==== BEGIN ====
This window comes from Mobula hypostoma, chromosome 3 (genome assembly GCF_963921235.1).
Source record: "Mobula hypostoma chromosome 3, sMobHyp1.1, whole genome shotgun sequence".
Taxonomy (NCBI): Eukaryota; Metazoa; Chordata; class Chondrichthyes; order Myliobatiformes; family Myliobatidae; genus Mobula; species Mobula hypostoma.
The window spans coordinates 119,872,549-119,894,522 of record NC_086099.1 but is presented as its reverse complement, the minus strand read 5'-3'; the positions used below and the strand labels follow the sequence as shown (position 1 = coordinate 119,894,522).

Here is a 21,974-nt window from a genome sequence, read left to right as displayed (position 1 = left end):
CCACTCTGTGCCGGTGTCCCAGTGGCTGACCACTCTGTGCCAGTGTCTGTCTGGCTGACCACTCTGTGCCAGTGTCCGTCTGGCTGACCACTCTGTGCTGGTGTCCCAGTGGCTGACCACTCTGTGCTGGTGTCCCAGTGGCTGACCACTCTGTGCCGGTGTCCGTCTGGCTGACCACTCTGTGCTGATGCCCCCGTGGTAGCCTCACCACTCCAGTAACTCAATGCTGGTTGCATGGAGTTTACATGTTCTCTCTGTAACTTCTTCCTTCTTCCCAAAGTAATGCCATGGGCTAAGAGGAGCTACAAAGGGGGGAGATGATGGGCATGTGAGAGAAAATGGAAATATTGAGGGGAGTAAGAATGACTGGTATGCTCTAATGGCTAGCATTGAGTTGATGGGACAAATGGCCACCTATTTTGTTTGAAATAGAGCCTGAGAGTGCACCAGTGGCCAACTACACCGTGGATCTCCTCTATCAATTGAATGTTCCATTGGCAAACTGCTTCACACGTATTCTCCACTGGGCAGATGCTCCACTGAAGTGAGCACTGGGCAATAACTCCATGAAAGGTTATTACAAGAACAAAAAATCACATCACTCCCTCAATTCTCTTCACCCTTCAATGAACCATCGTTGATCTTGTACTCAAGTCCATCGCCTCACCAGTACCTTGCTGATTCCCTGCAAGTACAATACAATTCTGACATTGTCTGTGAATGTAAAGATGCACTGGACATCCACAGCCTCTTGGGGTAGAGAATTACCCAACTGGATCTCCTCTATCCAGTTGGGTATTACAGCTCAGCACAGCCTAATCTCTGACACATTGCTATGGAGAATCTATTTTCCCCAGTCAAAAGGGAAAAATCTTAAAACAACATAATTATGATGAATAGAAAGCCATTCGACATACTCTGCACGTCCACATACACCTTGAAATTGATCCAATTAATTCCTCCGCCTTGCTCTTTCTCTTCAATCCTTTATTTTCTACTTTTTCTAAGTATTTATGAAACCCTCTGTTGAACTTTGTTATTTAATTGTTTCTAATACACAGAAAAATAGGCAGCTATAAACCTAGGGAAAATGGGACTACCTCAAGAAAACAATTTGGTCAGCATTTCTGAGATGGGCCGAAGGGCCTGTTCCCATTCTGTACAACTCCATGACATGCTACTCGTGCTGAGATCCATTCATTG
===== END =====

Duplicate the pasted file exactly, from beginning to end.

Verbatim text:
This window comes from Mobula hypostoma, chromosome 3 (genome assembly GCF_963921235.1).
Source record: "Mobula hypostoma chromosome 3, sMobHyp1.1, whole genome shotgun sequence".
Taxonomy (NCBI): Eukaryota; Metazoa; Chordata; class Chondrichthyes; order Myliobatiformes; family Myliobatidae; genus Mobula; species Mobula hypostoma.
The window spans coordinates 119,872,549-119,894,522 of record NC_086099.1 but is presented as its reverse complement, the minus strand read 5'-3'; the positions used below and the strand labels follow the sequence as shown (position 1 = coordinate 119,894,522).

Here is a 21,974-nt window from a genome sequence, read left to right as displayed (position 1 = left end):
CCACTCTGTGCCGGTGTCCCAGTGGCTGACCACTCTGTGCCAGTGTCTGTCTGGCTGACCACTCTGTGCCAGTGTCCGTCTGGCTGACCACTCTGTGCTGGTGTCCCAGTGGCTGACCACTCTGTGCTGGTGTCCCAGTGGCTGACCACTCTGTGCCGGTGTCCGTCTGGCTGACCACTCTGTGCTGATGCCCCCGTGGTAGCCTCACCACTCCAGTAACTCAATGCTGGTTGCATGGAGTTTACATGTTCTCTCTGTAACTTCTTCCTTCTTCCCAAAGTAATGCCATGGGCTAAGAGGAGCTACAAAGGGGGGAGATGATGGGCATGTGAGAGAAAATGGAAATATTGAGGGGAGTAAGAATGACTGGTATGCTCTAATGGCTAGCATTGAGTTGATGGGACAAATGGCCACCTATTTTGTTTGAAATAGAGCCTGAGAGTGCACCAGTGGCCAACTACACCGTGGATCTCCTCTATCAATTGAATGTTCCATTGGCAAACTGCTTCACACGTATTCTCCACTGGGCAGATGCTCCACTGAAGTGAGCACTGGGCAATAACTCCATGAAAGGTTATTACAAGAACAAAAAATCACATCACTCCCTCAATTCTCTTCACCCTTCAATGAACCATCGTTGATCTTGTACTCAAGTCCATCGCCTCACCAGTACCTTGCTGATTCCCTGCAAGTACAATACAATTCTGACATTGTCTGTGAATGTAAAGATGCACTGGACATCCACAGCCTCTTGGGGTAGAGAATTACCCAACTGGATCTCCTCTATCCAGTTGGGTATTACAGCTCAGCACAGCCTAATCTCTGACACATTGCTATGGAGAATCTATTTTCCCCAGTCAAAAGGGAAAAATCTTAAAACAACATAATTATGATGAATAGAAAGCCATTCGACATACTCTGCACGTCCACATACACCTTGAAATTGATCCAATTAATTCCTCCGCCTTGCTCTTTCTCTTCAATCCTTTATTTTCTACTTTTTCTAAGTATTTATGAAACCCTCTGTTGAACTTTGTTATTTAATTGTTTCTAATACACAGAAAAATAGGCAGCTATAAACCTAGGGAAAATGGGACTACCTCAAGAAAACAATTTGGTCAGCATTTCTGAGATGGGCCGAAGGGCCTGTTCCCATTCTGTACAACTCCATGACATGCTACTCGTGCTGAGATCCATTCATTG